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Wednesday, September 17, 2014
Fighting rare disease, Merrick mom wants change in state busing law
(Page 2 of 3)
Courtesy Sen. Charles Fuschillo Jr.
State Sen. Charles Fuschillo Jr., center, of Merrick, has sponsored legislation that would, if it becomes law, allow parents with a “physically limiting impairment” documented by their physician, physician’s assistant or nurse practitioner to obtain school busing for their children.

Though she has suffered from mastocytosis since she was a child, Notrica’s condition worsened after the birth of her second child. For most of her life — until April 2011 — doctors were unable to properly diagnose her condition. She is now undergoing chemotherapy, and has made significant progress since that diagnosis. But after she emailed photographs of herself taken in 2010 — when she weighed 100 pounds and was on a feeding tube — to the Merrick Board of Education, the district allowed her children to take the bus to and from school.

“It was a very hard situation,” Notrica said. “Ultimately, they did do the right thing by my children. Back at the time, there were different board members and a different superintendent.”

Dominick Palma, the district’s superintendent since last September, said that he was unfamiliar with Notrica or her situation and could not discuss individual students. He confirmed that children who live within half a mile of their schools are not entitled to busing in the Merrick district.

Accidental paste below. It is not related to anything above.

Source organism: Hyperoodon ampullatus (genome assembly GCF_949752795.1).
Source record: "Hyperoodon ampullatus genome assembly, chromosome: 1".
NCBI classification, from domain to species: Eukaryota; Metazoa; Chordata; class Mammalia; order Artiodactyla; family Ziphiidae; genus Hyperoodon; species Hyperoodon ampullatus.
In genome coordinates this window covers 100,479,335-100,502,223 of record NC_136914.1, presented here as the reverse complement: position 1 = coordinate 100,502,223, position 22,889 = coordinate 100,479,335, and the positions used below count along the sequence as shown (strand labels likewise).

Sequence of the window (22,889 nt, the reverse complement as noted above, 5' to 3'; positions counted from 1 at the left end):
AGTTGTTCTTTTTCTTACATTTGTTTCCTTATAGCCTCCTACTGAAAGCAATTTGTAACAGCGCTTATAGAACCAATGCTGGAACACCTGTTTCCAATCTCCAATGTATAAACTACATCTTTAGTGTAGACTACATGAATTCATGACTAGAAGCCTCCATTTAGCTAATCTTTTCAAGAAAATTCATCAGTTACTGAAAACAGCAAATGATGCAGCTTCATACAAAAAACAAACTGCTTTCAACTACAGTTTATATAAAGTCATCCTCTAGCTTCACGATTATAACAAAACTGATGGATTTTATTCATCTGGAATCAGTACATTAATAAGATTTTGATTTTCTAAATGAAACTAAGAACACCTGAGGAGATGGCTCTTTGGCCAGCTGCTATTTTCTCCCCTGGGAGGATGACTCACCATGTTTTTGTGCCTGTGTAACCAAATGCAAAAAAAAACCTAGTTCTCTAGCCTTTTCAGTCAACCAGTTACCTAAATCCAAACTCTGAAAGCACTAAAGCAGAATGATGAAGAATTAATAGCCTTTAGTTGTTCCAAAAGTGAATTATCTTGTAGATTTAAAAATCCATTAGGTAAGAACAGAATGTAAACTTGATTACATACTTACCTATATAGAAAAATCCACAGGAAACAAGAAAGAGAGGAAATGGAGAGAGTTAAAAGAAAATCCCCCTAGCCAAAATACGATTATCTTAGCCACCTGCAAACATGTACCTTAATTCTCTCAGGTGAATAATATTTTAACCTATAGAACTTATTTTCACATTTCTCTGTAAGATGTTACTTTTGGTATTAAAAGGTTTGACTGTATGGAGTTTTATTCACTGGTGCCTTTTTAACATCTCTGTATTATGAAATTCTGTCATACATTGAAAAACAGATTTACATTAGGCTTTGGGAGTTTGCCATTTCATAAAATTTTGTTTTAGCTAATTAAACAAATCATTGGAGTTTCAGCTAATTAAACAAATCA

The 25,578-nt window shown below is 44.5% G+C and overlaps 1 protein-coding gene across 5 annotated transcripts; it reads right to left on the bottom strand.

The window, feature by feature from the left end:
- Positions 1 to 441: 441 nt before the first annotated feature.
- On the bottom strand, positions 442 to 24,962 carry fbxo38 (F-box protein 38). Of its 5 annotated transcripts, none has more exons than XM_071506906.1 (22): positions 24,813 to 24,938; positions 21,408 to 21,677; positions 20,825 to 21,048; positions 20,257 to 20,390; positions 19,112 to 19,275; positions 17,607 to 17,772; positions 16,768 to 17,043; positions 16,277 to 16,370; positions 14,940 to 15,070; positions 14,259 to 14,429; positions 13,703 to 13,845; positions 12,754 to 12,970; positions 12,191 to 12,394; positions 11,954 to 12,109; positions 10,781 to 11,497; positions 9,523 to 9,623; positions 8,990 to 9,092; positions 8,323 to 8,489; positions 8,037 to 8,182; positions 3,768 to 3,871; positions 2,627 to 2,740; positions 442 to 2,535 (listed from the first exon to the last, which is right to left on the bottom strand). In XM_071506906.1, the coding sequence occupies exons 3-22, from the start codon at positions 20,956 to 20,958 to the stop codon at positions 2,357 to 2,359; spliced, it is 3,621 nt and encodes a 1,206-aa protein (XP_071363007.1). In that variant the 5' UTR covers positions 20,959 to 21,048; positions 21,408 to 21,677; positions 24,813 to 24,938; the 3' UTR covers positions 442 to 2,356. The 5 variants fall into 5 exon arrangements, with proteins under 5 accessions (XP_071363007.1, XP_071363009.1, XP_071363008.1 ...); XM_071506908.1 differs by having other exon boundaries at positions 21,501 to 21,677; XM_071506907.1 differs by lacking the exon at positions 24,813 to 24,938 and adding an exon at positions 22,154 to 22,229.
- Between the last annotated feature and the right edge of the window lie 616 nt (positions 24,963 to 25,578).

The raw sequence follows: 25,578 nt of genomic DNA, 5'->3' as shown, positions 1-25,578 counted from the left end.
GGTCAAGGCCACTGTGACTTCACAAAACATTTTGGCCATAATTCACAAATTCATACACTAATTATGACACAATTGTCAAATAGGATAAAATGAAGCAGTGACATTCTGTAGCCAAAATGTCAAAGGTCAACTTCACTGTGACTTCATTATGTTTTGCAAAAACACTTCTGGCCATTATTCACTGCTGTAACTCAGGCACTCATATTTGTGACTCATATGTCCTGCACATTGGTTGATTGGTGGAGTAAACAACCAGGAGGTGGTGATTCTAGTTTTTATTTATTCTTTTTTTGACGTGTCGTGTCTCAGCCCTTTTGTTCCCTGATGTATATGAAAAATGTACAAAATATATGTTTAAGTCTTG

A legislative fight

State education law guarantees busing for children in kindergarten through eighth grade who live more than two miles from their schools, but it allows voters in each school district to set busing restrictions by referendum for children who live closer to their schools.

“The law does not allow [the district] to make these exceptions,” Palma said when asked about a hypothetical situation involving a family in the same circumstances as Notrica’s.

Barbara Bradley, a spokeswoman for the New York State School Boards Association, disagreed, saying that the NYSSBA believes the current law already grants school boards that discretion. She said that the association opposes amending education law to make the power explicit.

“We feel that the current law allows school districts to do these kinds of things without this being codified,” Bradley said.

Notrica said she was surprised to learn that NYSSBA opposes the law change that she is seeking. “I feel this needs to get done for other families,” Notrica said. “We incurred a tremendous expense. I always said, what if I was a single parent?”

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